Modulation of Hematopoietic Chemokine Effects in Vitro and in Vivo by DPP-4/CD26

Hal E. Broxmeyer, Maegan Capitano, Timothy B. Campbell, Giao Hangoc, Scott Cooper

Research output: Contribution to journalArticle

17 Scopus citations


Dipeptidyl peptidase 4 (DPP4)/CD26 truncates certain proteins, and this posttranslational modification can influence their activity. Truncated (T) colony-stimulating factors (CSFs) are decreased in potency for stimulating proliferation of hematopoietic progenitor cells (HPCs). T-CXCL12, a modified chemokine, is inactive as an HPC chemotactic, survival, and enhancing factor for replating or ex-vivo expansion of HPCs. Moreover, T-CSFs and T-CXCL12 specifically downmodulates the positively acting effects of their own full-length molecule. Other chemokines have DPP4 truncation sites. In the present study, we evaluated effects of DPP4 inhibition (by Diprotin A) or gene deletion of HPC on chemokine inhibition of multicytokine-stimulated HPC, and on chemokine-enhancing effects on single CSF-stimulated HPC proliferation, as well as effects of DPP4 treatment of a number of chemokines. Myelosuppressive effects of chemokines with, but not without, a DPP4 truncation site were greatly enhanced in inhibitory potency by pretreating target bone marrow (BM) cells with Diprotin A, or by assaying their activity on dpp4/cd26-/- BM cells. DPP4 treatment of myelosuppressive chemokines containing a DPP4 truncation site produced a nonmyelosuppressive molecule, but one which had the capacity to block suppression by that unmodified chemokine both in vitro and in vivo. Additionally, DPP4 treatment ablated the single cytokine-stimulated HPC-enhancing activity of CCL3/MIP-1α and CCL4/MIP-1β, and blocked the enhancing activity of each unmodified molecule, in vitro and in vivo. These results highlight the functional posttranslational modulating effects of DPP4 on chemokine activities, and information offering additional biological insight into chemokine regulation of hematopoiesis.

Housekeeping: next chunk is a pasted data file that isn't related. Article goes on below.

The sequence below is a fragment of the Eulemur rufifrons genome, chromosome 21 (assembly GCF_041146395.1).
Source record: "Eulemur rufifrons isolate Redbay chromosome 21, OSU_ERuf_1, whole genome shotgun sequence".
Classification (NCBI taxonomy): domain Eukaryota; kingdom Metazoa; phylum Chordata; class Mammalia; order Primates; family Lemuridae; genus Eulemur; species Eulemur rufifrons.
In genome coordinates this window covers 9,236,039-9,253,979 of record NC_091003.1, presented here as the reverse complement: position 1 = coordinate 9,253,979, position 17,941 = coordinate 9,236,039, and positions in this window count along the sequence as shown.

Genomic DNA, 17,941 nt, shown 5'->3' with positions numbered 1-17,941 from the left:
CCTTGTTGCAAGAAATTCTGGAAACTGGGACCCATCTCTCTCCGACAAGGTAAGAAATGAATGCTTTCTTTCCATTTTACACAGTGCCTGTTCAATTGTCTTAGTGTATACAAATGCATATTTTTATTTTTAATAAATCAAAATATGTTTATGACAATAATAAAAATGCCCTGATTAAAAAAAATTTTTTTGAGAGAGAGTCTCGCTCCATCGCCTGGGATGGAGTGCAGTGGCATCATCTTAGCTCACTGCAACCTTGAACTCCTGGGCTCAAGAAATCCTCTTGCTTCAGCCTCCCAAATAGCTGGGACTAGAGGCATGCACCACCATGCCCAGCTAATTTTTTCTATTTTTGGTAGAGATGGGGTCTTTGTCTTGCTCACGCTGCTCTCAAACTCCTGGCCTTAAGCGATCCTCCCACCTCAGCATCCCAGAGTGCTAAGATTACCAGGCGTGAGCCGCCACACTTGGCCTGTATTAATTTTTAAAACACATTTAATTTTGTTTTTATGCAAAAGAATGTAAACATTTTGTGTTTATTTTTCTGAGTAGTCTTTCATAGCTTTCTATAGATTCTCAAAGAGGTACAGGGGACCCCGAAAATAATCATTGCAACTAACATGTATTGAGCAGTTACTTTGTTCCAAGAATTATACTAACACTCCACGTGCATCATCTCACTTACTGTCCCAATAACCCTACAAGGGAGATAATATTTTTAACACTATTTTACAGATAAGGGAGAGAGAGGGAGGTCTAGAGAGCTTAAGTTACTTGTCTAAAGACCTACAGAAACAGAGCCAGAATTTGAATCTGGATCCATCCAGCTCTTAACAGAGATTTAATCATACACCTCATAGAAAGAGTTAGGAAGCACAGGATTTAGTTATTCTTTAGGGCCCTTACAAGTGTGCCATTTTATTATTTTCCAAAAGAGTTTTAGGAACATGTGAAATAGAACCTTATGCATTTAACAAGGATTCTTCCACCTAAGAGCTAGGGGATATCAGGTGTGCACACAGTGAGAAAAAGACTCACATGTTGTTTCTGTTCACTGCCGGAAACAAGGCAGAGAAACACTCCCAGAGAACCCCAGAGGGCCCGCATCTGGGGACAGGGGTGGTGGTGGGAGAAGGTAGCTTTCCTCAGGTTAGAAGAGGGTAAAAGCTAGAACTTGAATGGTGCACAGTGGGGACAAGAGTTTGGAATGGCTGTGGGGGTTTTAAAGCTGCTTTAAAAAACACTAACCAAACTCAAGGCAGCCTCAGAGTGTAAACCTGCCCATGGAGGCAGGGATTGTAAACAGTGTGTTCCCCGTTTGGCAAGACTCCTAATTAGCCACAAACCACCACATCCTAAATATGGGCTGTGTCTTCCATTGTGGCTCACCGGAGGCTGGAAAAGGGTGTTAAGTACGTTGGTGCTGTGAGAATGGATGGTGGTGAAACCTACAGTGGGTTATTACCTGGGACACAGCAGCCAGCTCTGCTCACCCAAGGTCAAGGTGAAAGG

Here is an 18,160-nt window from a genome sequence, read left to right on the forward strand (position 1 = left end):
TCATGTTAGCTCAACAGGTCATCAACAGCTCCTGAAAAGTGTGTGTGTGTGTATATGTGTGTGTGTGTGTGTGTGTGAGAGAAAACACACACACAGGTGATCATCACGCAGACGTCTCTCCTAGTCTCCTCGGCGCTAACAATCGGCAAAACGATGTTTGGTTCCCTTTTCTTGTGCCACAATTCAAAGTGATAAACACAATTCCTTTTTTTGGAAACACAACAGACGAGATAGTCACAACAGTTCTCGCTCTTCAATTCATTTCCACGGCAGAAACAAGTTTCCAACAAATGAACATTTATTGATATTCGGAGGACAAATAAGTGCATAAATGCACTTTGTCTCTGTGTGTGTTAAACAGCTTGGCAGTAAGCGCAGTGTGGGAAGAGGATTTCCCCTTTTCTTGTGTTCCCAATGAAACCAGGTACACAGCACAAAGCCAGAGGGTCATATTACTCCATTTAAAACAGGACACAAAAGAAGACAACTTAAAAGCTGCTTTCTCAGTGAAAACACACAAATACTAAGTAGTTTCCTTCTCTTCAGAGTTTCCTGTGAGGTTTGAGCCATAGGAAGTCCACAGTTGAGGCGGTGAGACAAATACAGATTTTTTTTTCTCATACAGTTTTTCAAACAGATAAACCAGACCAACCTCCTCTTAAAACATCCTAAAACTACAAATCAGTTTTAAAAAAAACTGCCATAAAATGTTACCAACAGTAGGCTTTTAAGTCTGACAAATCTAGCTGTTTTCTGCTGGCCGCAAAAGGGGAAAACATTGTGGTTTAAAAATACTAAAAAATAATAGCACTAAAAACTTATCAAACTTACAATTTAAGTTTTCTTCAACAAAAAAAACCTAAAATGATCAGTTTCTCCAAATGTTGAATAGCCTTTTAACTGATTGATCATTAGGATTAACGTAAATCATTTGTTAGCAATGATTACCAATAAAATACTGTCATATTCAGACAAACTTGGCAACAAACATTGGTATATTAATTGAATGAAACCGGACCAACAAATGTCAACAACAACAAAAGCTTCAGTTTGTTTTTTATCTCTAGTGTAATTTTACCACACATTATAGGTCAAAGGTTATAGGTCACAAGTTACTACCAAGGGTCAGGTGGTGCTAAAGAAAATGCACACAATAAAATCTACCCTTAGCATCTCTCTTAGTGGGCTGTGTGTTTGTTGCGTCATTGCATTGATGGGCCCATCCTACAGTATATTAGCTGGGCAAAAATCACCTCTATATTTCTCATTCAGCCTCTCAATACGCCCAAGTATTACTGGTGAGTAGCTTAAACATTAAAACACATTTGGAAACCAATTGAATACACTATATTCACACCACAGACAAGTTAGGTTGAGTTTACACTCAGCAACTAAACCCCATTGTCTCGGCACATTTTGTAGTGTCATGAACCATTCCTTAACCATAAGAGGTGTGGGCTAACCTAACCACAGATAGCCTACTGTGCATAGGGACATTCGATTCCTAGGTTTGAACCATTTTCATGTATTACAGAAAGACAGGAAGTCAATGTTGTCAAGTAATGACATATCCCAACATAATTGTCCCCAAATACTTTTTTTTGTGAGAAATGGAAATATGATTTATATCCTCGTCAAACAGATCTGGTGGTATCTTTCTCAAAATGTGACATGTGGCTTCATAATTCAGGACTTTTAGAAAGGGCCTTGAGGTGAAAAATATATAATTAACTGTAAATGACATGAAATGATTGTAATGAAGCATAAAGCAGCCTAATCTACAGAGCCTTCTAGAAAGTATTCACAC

Original languageEnglish (US)
Pages (from-to)575-585
Number of pages11
JournalStem cells and development
Issue number8
StatePublished - Apr 15 2016

ASJC Scopus subject areas

  • Hematology
  • Developmental Biology
  • Cell Biology

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